Storm put football in perspective for UConn's Fatukasi
Sep. 27, 2015
STORRS, Conn. (AP) — UConn defensive lineman Foley Fatukasi understands better than most when his coach preaches about the power of working as a family to overcome adversity.
That's a lesson the 304-pound sophomore defensive tackle says he began learning on Oct. 29, 2012, when Superstorm Sandy tore through his neighborhood in Far Rockaway, New York.
Fatukasi's house was left uninhabitable, flooded with sewage-tainted water and left without electricity or heat. His high school also was severely damaged and forced to close for months.
"You get scared about who and what you are going to lose," he said. "A lot of people lost their homes. In times of stress you find out who will be there for you, your family and your friends. In times like those, everybody loves each other."
Neighbors and his teammates on the Beach Channel High School football team shared food, clothes —whatever someone needed, he said.
And despite the fact that their school had closed and many of players, including Fatukasi, had been forced from their homes, he and his teammates kept playing football.
They didn't give up on each other, Fatukasi said. The team had made the city playoffs and was determined to play. They salvaged equipment from their flooded locker room and scraped together the rest through donations, including some from their opponents. They held a couple of practices at a nearby school that wasn't as badly damaged.
Some teammates who had been displaced to other states came back to play in that game. Beach Channel lost, but Fatukasi said that wasn't important.
"It was kind of like a therapeutic thing," he said. "I could get my mind away from the stress a little bit, playing the sport I love."
And there was a lot of stress. He, his parents and two younger brothers were homeless. They bounced around, staying with friends, family and for several months in a motel. He was bussed about an hour each way to a new school.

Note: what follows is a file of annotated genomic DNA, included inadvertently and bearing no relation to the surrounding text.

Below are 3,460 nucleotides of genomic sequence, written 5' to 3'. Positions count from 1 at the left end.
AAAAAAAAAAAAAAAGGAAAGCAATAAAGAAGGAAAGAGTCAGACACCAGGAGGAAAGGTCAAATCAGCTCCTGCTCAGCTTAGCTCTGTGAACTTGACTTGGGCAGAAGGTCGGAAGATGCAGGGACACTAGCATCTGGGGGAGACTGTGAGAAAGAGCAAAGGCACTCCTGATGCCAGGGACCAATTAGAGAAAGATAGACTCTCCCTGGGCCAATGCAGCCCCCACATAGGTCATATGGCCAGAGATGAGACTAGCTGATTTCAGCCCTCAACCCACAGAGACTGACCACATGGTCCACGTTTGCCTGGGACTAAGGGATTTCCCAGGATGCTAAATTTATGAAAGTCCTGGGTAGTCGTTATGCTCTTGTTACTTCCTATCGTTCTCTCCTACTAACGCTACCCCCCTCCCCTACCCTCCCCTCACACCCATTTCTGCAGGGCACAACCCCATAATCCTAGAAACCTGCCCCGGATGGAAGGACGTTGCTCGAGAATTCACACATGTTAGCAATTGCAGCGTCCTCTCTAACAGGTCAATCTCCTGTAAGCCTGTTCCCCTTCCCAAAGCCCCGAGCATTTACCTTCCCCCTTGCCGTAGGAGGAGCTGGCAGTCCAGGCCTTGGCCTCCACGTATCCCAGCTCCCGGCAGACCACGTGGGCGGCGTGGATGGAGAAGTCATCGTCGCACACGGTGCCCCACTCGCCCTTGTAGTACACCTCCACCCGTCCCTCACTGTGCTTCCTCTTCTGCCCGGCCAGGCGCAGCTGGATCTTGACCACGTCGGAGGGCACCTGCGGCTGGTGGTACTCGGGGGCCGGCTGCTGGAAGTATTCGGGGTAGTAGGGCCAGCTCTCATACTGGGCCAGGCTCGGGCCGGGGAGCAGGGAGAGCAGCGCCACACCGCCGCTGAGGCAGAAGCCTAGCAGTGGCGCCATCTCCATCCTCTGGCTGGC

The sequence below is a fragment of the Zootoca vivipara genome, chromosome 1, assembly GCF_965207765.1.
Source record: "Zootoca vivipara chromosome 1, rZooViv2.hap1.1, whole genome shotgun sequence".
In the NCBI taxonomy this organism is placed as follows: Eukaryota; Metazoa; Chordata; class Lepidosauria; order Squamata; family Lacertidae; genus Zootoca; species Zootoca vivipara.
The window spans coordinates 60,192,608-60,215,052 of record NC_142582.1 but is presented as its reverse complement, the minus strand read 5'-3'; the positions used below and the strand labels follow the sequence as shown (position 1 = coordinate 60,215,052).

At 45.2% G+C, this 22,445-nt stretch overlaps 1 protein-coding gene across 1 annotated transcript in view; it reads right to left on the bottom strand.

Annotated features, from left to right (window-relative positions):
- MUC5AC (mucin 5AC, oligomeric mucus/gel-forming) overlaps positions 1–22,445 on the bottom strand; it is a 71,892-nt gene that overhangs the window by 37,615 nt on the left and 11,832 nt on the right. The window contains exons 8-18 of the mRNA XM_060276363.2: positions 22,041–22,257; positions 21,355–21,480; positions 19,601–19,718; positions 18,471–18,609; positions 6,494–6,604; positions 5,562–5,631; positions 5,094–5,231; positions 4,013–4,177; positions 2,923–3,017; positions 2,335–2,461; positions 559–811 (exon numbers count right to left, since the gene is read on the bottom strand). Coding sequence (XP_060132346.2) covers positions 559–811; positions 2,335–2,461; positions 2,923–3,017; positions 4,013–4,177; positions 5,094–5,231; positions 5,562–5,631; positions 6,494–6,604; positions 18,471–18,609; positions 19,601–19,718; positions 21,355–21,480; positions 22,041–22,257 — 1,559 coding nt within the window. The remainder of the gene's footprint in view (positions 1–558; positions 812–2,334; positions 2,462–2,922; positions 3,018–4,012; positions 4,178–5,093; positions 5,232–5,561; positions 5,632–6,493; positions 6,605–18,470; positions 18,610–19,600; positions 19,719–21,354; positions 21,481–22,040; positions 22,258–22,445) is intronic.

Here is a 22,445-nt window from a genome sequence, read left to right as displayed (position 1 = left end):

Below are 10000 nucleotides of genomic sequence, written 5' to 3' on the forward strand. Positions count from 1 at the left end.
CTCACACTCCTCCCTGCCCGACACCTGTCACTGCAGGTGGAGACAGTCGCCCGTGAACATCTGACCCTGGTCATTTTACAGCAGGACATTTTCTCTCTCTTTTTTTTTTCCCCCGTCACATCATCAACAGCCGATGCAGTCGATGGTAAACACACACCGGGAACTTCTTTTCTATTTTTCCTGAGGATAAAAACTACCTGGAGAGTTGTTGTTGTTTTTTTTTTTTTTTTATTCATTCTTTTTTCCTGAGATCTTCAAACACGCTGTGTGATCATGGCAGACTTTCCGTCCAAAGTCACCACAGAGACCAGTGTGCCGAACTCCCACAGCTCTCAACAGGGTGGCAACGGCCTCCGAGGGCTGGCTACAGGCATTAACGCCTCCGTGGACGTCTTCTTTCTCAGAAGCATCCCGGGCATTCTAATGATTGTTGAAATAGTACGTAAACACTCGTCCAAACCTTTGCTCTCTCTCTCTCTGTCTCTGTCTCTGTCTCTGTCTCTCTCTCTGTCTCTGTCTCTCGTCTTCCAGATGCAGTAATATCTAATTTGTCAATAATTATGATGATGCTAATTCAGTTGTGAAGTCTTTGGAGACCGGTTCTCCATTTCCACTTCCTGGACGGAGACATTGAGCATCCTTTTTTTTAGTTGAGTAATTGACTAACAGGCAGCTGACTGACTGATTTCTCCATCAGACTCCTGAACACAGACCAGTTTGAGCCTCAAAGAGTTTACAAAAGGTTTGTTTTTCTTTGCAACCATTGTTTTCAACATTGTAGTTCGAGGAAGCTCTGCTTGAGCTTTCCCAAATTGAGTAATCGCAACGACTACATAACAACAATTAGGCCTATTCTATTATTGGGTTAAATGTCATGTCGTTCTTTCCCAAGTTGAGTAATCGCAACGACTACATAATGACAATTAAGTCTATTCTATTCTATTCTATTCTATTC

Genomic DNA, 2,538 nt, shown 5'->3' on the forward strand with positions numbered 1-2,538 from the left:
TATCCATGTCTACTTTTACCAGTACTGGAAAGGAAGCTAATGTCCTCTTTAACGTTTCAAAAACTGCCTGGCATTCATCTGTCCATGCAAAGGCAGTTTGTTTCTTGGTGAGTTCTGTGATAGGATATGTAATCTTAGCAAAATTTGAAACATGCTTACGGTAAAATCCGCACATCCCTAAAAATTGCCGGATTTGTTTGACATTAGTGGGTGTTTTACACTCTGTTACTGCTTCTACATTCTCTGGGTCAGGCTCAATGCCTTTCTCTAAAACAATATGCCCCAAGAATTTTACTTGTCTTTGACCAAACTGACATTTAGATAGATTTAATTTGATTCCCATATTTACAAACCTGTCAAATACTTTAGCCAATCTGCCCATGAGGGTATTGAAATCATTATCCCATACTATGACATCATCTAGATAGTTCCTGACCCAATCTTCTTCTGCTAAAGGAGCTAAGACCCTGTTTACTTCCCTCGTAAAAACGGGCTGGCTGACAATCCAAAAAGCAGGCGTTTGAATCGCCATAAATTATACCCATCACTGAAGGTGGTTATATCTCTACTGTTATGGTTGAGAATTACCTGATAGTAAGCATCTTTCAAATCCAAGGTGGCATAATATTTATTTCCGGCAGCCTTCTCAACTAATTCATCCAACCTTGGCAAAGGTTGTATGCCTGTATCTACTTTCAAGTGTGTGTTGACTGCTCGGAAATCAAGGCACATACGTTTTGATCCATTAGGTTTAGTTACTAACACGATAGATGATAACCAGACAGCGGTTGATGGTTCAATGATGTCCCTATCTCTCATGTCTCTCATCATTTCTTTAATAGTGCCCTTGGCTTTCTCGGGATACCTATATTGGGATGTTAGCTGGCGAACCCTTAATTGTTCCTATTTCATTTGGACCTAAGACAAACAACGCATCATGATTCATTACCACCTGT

"It was hard, he and his two brothers all trying to do homework and finishing their assignments in that motel room," said his mother, Ifedola. "But I told him, life has to move on. You have lots of potential in your life. Don't let anything weigh you down. You just have to keep moving."
Three years later, Ifedola Fatukasi says the family still has some financial struggles. But, they have worked hard and are back in their home. They take inspiration, she said, from watching Foley fulfill his dream of becoming a college football player.
"All of us, we were rocked, but our togetherness helped each other's strength," she said. "We have to give thanks to God for what happened."
Fatukasi has become a key player on the UConn line. He played in 12 games a year ago and has 12 tackles, including six for losses, through four games this season. The Huskies, 2-10 a year ago, are 2-2 this year.
Senior defensive tackle Julian Campeni said Foley is the type of player who would do anything for a teammate and is helping turn the program around.
"He's a monster now, and he's got two more years," Campeni said.
Head coach Bob Diaco said Fatukasi also has the size and may have the talent to play at the next level. And more than that, he has the perspective to be a successful human being, he said.
"He doesn't have any blind spot in terms of what this life can bring and what it's all about," he said. "He's got a raw, real outlook. His also a very giving, kind guy. If you need Foley, all he has to be is in earshot and he will help."